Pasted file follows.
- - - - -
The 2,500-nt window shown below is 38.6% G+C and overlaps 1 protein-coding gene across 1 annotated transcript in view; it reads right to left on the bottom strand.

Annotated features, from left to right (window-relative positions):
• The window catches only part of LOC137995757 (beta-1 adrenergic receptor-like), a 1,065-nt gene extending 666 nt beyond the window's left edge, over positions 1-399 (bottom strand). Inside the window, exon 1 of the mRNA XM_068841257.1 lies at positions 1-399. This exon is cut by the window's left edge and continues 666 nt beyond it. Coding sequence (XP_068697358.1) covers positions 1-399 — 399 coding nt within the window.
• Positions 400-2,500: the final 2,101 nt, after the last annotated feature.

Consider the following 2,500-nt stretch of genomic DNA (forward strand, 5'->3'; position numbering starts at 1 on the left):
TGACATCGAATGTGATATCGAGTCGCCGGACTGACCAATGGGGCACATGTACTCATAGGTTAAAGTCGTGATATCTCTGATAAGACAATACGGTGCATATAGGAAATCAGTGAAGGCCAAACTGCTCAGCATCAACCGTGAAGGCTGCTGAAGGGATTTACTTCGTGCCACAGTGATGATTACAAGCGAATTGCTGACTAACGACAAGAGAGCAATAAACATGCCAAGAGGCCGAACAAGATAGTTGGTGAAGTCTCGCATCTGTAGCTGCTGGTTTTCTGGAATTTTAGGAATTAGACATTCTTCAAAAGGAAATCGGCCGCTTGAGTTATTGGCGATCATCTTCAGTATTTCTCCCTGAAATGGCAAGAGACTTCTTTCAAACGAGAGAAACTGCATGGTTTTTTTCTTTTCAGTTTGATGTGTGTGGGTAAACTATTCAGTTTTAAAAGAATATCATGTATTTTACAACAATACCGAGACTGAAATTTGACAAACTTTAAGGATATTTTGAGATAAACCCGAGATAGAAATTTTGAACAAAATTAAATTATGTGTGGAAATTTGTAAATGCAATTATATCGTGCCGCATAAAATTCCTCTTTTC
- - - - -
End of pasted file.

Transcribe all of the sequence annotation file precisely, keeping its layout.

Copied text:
The 2,500-nt window shown below is 38.6% G+C and overlaps 1 protein-coding gene across 1 annotated transcript in view; it reads right to left on the bottom strand.

Annotated features, from left to right (window-relative positions):
• The window catches only part of LOC137995757 (beta-1 adrenergic receptor-like), a 1,065-nt gene extending 666 nt beyond the window's left edge, over positions 1-399 (bottom strand). Inside the window, exon 1 of the mRNA XM_068841257.1 lies at positions 1-399. This exon is cut by the window's left edge and continues 666 nt beyond it. Coding sequence (XP_068697358.1) covers positions 1-399 — 399 coding nt within the window.
• Positions 400-2,500: the final 2,101 nt, after the last annotated feature.

Consider the following 2,500-nt stretch of genomic DNA (forward strand, 5'->3'; position numbering starts at 1 on the left):
TGACATCGAATGTGATATCGAGTCGCCGGACTGACCAATGGGGCACATGTACTCATAGGTTAAAGTCGTGATATCTCTGATAAGACAATACGGTGCATATAGGAAATCAGTGAAGGCCAAACTGCTCAGCATCAACCGTGAAGGCTGCTGAAGGGATTTACTTCGTGCCACAGTGATGATTACAAGCGAATTGCTGACTAACGACAAGAGAGCAATAAACATGCCAAGAGGCCGAACAAGATAGTTGGTGAAGTCTCGCATCTGTAGCTGCTGGTTTTCTGGAATTTTAGGAATTAGACATTCTTCAAAAGGAAATCGGCCGCTTGAGTTATTGGCGATCATCTTCAGTATTTCTCCCTGAAATGGCAAGAGACTTCTTTCAAACGAGAGAAACTGCATGGTTTTTTTCTTTTCAGTTTGATGTGTGTGGGTAAACTATTCAGTTTTAAAAGAATATCATGTATTTTACAACAATACCGAGACTGAAATTTGACAAACTTTAAGGATATTTTGAGATAAACCCGAGATAGAAATTTTGAACAAAATTAAATTATGTGTGGAAATTTGTAAATGCAATTATATCGTGCCGCATAAAATTCCTCTTTTC